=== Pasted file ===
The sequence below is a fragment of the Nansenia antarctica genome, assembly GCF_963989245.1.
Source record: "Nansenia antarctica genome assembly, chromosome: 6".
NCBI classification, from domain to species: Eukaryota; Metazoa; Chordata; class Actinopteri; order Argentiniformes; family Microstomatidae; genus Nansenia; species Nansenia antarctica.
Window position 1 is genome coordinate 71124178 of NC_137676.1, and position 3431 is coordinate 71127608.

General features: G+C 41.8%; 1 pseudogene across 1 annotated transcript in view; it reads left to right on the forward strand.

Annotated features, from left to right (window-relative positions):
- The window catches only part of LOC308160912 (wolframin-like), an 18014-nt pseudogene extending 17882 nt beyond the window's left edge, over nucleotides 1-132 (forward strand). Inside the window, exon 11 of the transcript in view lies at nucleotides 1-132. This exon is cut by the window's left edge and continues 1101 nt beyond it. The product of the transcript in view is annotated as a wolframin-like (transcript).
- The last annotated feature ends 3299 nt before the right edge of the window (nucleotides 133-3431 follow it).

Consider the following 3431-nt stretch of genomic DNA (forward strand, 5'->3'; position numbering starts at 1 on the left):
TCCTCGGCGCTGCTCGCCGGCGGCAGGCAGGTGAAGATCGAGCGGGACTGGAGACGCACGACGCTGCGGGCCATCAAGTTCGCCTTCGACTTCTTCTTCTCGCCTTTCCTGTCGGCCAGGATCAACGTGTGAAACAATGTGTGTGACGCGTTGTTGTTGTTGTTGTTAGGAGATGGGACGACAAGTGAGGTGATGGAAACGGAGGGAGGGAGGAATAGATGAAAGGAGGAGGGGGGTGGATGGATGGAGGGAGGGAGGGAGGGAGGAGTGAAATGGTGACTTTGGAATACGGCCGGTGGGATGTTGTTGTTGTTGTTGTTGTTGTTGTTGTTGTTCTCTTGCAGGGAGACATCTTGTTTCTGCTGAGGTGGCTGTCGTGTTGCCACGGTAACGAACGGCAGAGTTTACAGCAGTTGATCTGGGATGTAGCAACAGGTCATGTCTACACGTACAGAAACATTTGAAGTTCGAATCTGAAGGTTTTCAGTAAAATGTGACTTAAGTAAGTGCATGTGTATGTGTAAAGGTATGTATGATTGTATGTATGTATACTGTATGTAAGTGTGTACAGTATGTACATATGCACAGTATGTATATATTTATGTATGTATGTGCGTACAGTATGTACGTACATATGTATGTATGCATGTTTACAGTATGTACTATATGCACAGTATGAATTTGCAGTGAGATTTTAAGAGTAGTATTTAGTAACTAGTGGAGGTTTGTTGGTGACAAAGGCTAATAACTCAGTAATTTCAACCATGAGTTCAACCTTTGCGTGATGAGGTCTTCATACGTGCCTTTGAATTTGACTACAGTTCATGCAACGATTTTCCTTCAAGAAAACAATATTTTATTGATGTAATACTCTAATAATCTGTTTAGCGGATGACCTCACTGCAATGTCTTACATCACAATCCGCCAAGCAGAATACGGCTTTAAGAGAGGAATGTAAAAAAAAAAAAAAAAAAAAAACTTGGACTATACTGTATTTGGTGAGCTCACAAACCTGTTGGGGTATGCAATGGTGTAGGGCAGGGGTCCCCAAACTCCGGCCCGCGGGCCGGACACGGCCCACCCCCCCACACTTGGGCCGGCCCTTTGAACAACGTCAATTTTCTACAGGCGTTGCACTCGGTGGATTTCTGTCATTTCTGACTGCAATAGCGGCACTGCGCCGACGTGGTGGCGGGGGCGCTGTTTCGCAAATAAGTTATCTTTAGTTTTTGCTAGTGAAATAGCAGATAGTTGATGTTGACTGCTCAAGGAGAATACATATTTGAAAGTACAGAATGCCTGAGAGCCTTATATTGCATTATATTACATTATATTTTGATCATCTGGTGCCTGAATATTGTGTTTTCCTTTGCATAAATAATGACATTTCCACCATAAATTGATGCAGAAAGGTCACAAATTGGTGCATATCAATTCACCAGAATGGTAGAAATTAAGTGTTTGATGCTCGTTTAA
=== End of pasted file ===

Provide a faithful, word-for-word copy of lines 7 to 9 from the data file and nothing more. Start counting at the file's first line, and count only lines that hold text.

- The window catches only part of LOC308160912 (wolframin-like), an 18014-nt pseudogene extending 17882 nt beyond the window's left edge, over nucleotides 1-132 (forward strand). Inside the window, exon 11 of the transcript in view lies at nucleotides 1-132. This exon is cut by the window's left edge and continues 1101 nt beyond it. The product of the transcript in view is annotated as a wolframin-like (transcript).
- The last annotated feature ends 3299 nt before the right edge of the window (nucleotides 133-3431 follow it).

Consider the following 3431-nt stretch of genomic DNA (forward strand, 5'->3'; position numbering starts at 1 on the left):